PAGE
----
Michaela Kiersch has made the third female ascent of La Rambla (extension) (9a+), in Siurana, Spain.
In climbing the route, she becomes the tenth woman to climb 9a+ or harder, and just the second woman - after Ashima Shiraishi - to have climbed both a route at 9a+, and a boulder at 8B+ or above. Kiersch climbed her first font 8B+ boulder, Hailstorm, in March 2022, and has since climbed a further two.
La Rambla was the first route of the grade to be climbed by a woman, with Margo Hayes making the historic first female ascent back in 2017.
Kiersch spent some time working the route with Belgian climber Sébastien Berthe, who shared news of his own ascent of the route shortly after Kiersch did. She is yet to share further details of her ascent.
Sharing the details on instagram, Michaela said:
'I first came to Siurana nearly 10 years ago after finishing high school. I was a completely different person and climber at the time — my focus was to have fun, explore, and be with my friends. The thought of trying 5.15 was laughable, at best ... It was only until relatively recently that I seriously considered the possibility that I could climb at this level'
'I arrived in Siurana feeling like I was in the best climbing form of my life. I spent weeks training at home to specifically increase my power and strength. I had a list of moonboard and kilterboard boulders that I wanted to send before leaving, and I ticked the final 4 in a last session. My strategy was to be strong enough to do all of the hardest moves relatively easily and gain the endurance while I was there - which is a natural strength of mine. I felt confident in my physical abilities but mentally I was intimidated. Was it too presumptuous to think that I could send 5.15?'
'My first day on the route went better than expected - I did all of the moves on my first try ... For the next few days I focused on linking longer sections and refining my beta. This part of the process was relatively comfortable - there was no pressure because I was just going bolt to bolt, could take if I was tired, and it was easy enough to get to the top of the route in this style'.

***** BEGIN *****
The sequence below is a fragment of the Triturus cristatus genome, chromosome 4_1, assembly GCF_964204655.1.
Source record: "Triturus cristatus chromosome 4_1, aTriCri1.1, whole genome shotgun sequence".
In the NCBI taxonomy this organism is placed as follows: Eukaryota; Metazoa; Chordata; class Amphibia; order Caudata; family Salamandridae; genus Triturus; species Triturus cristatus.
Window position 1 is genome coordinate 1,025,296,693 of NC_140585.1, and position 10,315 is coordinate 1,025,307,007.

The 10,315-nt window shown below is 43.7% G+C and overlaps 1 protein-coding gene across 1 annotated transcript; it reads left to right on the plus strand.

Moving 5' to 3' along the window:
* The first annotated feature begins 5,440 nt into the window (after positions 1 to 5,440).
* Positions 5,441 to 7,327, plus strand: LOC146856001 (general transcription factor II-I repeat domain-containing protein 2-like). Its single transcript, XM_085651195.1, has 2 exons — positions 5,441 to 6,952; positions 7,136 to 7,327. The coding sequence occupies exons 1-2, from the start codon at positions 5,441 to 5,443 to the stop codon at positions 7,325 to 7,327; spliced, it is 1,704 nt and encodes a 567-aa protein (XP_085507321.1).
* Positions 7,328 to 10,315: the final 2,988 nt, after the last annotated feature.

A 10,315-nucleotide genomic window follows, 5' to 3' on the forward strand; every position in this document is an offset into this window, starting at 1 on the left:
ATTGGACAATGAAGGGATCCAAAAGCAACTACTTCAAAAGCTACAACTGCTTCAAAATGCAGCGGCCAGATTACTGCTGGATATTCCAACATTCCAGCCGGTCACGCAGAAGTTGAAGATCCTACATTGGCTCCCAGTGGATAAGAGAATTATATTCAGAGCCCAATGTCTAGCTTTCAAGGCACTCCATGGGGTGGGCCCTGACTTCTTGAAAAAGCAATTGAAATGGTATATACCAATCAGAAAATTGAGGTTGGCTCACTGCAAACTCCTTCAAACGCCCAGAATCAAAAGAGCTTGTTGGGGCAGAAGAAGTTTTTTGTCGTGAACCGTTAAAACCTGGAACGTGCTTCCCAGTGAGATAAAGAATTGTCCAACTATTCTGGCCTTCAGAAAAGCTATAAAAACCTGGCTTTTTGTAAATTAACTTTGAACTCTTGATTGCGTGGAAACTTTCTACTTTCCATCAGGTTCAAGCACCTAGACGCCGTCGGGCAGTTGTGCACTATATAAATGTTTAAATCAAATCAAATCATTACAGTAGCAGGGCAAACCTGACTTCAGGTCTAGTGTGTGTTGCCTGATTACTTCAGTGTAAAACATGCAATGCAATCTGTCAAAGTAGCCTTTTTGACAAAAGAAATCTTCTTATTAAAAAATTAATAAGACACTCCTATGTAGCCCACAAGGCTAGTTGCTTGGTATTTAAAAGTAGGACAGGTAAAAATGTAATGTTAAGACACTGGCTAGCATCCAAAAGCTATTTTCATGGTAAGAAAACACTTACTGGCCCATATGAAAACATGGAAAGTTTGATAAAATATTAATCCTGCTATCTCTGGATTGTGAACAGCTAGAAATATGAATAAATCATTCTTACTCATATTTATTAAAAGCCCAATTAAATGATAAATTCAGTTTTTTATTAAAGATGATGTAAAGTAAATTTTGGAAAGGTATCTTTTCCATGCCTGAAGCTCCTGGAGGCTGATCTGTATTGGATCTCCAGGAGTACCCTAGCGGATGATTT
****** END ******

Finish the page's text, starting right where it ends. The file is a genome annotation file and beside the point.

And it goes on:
'Around this time I realized that I needed to change my approach. I could "work the moves" on this route forever but mentally I needed to switch into send mode. This was challenging because I was still struggling to make it through the crack crux at the bottom, which honestly felt embarrassing because of how low it is. I was battling my ego a lot on this route. Ultimately, I decided that I needed to prioritize every try. This led to my first real highpoint of making it through the crack twice in a day'.
Kiersch struggled with the low crack crux, as well as the jump move, but after some beta tweaking and a few days rest, she managed to make it almost the entire way through the crux sequence, falling on the final move.
'I was utterly disappointed in myself. I was exhausted from the attempt physically and mentally. I was ruminating on the move, ruminating on my mistakes. I went to bed rehearsing the route and wondering if I should try the following day'.
'I woke up feeling excited. I wanted to try. It was a shift in my energy - I wasn't suffering or dreading my potential failure. I wrote in my journal "I feel good warming up, having butterflies about the climb. It's a good thing. If not today, the next. If not the next, the day after. I can do it. And on this day, I did it'.